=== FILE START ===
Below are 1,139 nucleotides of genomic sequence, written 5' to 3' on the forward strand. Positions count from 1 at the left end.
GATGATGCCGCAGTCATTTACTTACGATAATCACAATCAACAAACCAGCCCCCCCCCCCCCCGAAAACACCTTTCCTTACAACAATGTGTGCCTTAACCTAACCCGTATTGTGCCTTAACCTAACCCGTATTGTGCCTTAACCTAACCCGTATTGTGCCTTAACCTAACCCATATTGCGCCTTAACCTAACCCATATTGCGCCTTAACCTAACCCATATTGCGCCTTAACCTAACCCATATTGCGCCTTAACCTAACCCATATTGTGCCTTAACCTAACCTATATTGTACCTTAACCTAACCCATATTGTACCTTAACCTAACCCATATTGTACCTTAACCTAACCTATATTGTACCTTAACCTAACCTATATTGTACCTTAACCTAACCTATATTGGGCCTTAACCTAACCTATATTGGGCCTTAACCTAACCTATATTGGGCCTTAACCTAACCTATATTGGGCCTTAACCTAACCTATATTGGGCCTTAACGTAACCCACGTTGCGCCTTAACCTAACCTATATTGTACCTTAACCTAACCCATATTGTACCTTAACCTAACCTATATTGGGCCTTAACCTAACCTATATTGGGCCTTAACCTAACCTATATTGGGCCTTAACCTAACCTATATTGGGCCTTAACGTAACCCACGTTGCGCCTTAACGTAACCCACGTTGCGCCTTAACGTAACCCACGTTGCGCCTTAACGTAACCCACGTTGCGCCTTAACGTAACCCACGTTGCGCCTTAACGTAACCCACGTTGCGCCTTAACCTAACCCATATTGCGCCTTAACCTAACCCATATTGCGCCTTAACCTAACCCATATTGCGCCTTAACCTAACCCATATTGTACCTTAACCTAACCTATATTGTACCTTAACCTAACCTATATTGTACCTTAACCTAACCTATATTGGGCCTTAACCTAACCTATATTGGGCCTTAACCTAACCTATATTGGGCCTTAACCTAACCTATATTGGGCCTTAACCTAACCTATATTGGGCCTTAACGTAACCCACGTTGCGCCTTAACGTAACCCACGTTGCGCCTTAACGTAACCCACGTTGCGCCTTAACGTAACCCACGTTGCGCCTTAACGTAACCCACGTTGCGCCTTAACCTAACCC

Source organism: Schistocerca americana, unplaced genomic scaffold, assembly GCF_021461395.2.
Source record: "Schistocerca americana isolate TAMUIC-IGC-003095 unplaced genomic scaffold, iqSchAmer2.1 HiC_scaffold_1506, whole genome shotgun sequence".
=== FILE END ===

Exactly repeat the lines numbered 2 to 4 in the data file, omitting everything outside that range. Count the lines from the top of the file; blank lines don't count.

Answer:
GATGATGCCGCAGTCATTTACTTACGATAATCACAATCAACAAACCAGCCCCCCCCCCCCCCGAAAACACCTTTCCTTACAACAATGTGTGCCTTAACCTAACCCGTATTGTGCCTTAACCTAACCCGTATTGTGCCTTAACCTAACCCGTATTGTGCCTTAACCTAACCCATATTGCGCCTTAACCTAACCCATATTGCGCCTTAACCTAACCCATATTGCGCCTTAACCTAACCCATATTGCGCCTTAACCTAACCCATATTGTGCCTTAACCTAACCTATATTGTACCTTAACCTAACCCATATTGTACCTTAACCTAACCCATATTGTACCTTAACCTAACCTATATTGTACCTTAACCTAACCTATATTGTACCTTAACCTAACCTATATTGGGCCTTAACCTAACCTATATTGGGCCTTAACCTAACCTATATTGGGCCTTAACCTAACCTATATTGGGCCTTAACCTAACCTATATTGGGCCTTAACGTAACCCACGTTGCGCCTTAACCTAACCTATATTGTACCTTAACCTAACCCATATTGTACCTTAACCTAACCTATATTGGGCCTTAACCTAACCTATATTGGGCCTTAACCTAACCTATATTGGGCCTTAACCTAACCTATATTGGGCCTTAACGTAACCCACGTTGCGCCTTAACGTAACCCACGTTGCGCCTTAACGTAACCCACGTTGCGCCTTAACGTAACCCACGTTGCGCCTTAACGTAACCCACGTTGCGCCTTAACGTAACCCACGTTGCGCCTTAACCTAACCCATATTGCGCCTTAACCTAACCCATATTGCGCCTTAACCTAACCCATATTGCGCCTTAACCTAACCCATATTGTACCTTAACCTAACCTATATTGTACCTTAACCTAACCTATATTGTACCTTAACCTAACCTATATTGGGCCTTAACCTAACCTATATTGGGCCTTAACCTAACCTATATTGGGCCTTAACCTAACCTATATTGGGCCTTAACCTAACCTATATTGGGCCTTAACGTAACCCACGTTGCGCCTTAACGTAACCCACGTTGCGCCTTAACGTAACCCACGTTGCGCCTTAACGTAACCCACGTTGCGCCTTAACGTAACCCACGTTGCGCCTTAACCTAACCC

Source organism: Schistocerca americana, unplaced genomic scaffold, assembly GCF_021461395.2.
Source record: "Schistocerca americana isolate TAMUIC-IGC-003095 unplaced genomic scaffold, iqSchAmer2.1 HiC_scaffold_1506, whole genome shotgun sequence".